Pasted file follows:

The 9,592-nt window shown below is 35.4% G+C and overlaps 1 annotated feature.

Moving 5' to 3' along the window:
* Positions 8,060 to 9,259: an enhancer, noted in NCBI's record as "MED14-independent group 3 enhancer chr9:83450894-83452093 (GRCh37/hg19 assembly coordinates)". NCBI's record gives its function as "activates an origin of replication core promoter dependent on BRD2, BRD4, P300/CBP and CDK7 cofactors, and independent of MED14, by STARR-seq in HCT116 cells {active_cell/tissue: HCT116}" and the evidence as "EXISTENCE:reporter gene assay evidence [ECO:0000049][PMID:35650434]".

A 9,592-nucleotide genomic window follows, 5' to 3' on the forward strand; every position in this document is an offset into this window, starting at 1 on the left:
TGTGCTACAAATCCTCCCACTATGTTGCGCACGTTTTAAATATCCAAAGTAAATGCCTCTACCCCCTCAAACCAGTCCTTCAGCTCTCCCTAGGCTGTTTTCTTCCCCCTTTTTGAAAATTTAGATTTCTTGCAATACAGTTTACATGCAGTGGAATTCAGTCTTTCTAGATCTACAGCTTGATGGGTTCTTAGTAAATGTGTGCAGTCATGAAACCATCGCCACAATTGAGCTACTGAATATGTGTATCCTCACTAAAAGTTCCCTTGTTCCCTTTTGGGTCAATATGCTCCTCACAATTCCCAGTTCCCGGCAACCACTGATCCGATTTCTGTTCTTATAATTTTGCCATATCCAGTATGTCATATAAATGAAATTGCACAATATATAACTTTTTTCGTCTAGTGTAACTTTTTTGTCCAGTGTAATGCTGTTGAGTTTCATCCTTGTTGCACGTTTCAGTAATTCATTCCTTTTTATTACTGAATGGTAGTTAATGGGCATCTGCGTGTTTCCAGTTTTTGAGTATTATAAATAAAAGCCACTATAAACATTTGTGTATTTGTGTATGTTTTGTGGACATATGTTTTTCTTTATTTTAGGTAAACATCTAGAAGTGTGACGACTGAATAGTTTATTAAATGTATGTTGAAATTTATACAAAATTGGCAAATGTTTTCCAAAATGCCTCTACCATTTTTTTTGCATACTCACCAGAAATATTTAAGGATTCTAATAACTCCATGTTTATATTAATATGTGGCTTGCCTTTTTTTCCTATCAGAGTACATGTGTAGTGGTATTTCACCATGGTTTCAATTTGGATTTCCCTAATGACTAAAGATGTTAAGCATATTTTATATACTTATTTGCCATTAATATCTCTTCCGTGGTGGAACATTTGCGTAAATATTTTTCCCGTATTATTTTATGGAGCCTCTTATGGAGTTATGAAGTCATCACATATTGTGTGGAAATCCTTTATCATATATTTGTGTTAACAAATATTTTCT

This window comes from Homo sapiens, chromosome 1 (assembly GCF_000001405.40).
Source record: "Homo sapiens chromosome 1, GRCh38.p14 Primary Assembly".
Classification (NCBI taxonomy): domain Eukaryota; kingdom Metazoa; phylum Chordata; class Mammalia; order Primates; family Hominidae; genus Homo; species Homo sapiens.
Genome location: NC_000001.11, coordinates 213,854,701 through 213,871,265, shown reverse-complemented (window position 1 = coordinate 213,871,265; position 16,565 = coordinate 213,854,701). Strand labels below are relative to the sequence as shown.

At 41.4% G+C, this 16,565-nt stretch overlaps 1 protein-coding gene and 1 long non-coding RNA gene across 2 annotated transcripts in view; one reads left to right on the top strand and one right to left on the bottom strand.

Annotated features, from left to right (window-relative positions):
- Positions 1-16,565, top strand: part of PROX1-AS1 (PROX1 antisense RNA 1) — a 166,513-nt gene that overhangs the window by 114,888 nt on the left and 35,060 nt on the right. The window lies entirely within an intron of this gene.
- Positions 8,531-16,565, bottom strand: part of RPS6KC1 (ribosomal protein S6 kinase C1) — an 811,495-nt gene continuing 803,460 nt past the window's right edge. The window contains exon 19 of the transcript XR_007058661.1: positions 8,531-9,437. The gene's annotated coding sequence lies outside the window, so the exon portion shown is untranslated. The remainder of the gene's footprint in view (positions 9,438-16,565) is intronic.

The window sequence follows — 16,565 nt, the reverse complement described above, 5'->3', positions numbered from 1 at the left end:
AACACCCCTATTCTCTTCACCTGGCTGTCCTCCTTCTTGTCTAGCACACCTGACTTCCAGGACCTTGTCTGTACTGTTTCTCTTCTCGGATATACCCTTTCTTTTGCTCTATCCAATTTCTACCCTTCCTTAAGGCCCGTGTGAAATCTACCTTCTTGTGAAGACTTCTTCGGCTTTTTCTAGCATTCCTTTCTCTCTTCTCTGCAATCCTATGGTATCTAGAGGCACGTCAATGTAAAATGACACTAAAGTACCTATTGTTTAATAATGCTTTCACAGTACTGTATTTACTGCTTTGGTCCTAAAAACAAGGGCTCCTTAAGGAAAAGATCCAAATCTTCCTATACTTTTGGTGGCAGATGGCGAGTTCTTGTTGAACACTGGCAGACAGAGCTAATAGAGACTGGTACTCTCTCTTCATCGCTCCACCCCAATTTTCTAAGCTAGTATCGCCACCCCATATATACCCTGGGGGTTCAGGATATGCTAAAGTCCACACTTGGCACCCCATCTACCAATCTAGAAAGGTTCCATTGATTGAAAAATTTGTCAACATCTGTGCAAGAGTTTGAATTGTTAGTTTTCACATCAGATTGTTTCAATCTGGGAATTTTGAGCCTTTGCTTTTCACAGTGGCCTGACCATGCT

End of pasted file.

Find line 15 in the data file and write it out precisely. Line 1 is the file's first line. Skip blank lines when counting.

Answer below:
AACACCCCTATTCTCTTCACCTGGCTGTCCTCCTTCTTGTCTAGCACACCTGACTTCCAGGACCTTGTCTGTACTGTTTCTCTTCTCGGATATACCCTTTCTTTTGCTCTATCCAATTTCTACCCTTCCTTAAGGCCCGTGTGAAATCTACCTTCTTGTGAAGACTTCTTCGGCTTTTTCTAGCATTCCTTTCTCTCTTCTCTGCAATCCTATGGTATCTAGAGGCACGTCAATGTAAAATGACACTAAAGTACCTATTGTTTAATAATGCTTTCACAGTACTGTATTTACTGCTTTGGTCCTAAAAACAAGGGCTCCTTAAGGAAAAGATCCAAATCTTCCTATACTTTTGGTGGCAGATGGCGAGTTCTTGTTGAACACTGGCAGACAGAGCTAATAGAGACTGGTACTCTCTCTTCATCGCTCCACCCCAATTTTCTAAGCTAGTATCGCCACCCCATATATACCCTGGGGGTTCAGGATATGCTAAAGTCCACACTTGGCACCCCATCTACCAATCTAGAAAGGTTCCATTGATTGAAAAATTTGTCAACATCTGTGCAAGAGTTTGAATTGTTAGTTTTCACATCAGATTGTTTCAATCTGGGAATTTTGAGCCTTTGCTTTTCACAGTGGCCTGACCATGCT